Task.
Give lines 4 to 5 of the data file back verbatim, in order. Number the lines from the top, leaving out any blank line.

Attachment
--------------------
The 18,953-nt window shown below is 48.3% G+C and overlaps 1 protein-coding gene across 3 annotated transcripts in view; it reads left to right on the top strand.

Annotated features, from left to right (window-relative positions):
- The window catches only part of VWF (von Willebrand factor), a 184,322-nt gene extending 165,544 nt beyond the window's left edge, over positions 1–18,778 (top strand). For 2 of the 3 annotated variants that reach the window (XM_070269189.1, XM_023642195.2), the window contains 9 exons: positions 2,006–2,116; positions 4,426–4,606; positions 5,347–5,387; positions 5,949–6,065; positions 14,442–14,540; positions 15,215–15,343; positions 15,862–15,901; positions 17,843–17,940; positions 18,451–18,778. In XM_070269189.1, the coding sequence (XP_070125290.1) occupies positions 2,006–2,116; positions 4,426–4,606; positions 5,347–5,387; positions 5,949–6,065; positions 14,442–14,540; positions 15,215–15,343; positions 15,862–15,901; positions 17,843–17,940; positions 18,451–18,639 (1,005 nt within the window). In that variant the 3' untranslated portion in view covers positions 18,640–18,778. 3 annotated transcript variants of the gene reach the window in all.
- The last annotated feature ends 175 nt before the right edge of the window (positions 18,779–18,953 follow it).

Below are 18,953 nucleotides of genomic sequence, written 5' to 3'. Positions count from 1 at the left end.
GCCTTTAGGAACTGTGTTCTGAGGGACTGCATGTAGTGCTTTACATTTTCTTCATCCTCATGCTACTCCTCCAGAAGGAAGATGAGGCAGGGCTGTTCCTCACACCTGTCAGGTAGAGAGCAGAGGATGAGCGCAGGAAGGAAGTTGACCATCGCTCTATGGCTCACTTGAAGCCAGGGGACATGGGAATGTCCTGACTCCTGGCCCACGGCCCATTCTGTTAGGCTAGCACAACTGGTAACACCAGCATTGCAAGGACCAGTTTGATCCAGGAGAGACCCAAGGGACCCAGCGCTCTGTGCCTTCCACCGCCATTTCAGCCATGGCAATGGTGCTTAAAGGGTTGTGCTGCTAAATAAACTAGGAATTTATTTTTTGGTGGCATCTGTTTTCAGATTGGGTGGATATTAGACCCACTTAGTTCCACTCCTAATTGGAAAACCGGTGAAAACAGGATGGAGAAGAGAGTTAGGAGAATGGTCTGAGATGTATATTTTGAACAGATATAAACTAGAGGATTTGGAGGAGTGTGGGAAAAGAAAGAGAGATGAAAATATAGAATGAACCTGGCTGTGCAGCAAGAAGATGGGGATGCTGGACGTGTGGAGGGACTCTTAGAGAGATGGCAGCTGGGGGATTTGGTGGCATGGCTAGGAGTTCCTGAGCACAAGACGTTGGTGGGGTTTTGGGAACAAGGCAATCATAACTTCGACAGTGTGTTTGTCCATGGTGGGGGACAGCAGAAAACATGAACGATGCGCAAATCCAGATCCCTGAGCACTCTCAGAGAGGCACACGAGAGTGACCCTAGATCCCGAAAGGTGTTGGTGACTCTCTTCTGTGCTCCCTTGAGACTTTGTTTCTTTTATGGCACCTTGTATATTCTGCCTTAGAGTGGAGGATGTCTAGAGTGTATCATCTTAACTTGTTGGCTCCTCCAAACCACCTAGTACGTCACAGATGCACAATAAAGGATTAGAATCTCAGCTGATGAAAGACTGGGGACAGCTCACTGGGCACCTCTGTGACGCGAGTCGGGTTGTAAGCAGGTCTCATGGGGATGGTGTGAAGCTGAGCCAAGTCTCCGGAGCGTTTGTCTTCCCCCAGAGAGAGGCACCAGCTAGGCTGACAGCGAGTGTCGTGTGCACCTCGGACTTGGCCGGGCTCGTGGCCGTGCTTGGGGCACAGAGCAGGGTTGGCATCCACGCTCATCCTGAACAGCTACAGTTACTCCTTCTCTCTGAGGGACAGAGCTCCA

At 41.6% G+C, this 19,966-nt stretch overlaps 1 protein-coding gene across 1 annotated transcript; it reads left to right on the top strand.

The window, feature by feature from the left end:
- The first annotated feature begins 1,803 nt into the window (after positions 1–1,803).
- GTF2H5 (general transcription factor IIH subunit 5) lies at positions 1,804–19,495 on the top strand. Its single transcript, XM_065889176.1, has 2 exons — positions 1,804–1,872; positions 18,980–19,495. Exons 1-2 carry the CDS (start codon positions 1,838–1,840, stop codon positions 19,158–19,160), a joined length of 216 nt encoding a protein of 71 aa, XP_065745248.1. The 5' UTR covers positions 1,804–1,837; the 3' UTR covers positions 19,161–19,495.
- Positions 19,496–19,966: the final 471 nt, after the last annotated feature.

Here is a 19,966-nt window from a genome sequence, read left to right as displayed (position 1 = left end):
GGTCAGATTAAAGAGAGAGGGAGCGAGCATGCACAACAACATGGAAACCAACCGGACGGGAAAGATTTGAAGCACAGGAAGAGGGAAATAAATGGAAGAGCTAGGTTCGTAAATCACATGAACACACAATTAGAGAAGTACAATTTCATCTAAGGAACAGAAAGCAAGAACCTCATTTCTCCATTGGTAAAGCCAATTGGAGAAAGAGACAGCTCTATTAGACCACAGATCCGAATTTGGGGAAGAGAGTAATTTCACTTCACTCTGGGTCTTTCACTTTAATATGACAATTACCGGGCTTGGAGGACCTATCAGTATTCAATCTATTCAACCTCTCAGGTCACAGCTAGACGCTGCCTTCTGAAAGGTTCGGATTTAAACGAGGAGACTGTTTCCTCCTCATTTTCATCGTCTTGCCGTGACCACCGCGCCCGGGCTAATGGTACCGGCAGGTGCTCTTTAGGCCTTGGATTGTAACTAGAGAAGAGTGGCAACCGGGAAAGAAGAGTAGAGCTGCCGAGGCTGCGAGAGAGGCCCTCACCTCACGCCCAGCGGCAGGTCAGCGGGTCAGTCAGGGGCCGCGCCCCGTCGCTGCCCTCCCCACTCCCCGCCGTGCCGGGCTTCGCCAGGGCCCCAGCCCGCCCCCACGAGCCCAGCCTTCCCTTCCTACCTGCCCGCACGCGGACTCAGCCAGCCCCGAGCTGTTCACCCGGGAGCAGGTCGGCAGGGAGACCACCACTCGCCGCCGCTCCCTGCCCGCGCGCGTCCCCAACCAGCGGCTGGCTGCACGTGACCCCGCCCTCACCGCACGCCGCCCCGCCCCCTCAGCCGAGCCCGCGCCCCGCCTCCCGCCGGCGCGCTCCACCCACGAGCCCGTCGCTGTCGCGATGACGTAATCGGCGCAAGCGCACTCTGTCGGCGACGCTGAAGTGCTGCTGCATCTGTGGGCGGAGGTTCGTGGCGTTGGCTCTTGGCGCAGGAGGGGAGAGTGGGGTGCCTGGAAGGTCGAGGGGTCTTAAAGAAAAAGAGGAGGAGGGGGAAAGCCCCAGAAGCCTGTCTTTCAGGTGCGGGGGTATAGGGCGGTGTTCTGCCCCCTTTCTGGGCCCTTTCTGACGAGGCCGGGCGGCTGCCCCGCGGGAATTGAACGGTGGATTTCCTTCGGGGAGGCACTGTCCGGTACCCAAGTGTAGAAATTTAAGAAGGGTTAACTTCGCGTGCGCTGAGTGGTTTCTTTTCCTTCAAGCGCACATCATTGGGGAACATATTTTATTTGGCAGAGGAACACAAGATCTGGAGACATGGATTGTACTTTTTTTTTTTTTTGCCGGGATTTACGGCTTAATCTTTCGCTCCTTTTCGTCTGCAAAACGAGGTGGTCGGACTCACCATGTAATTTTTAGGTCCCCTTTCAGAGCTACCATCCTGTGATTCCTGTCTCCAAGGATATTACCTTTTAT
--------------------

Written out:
- The last annotated feature ends 175 nt before the right edge of the window (positions 18,779–18,953 follow it).

Below are 18,953 nucleotides of genomic sequence, written 5' to 3'. Positions count from 1 at the left end.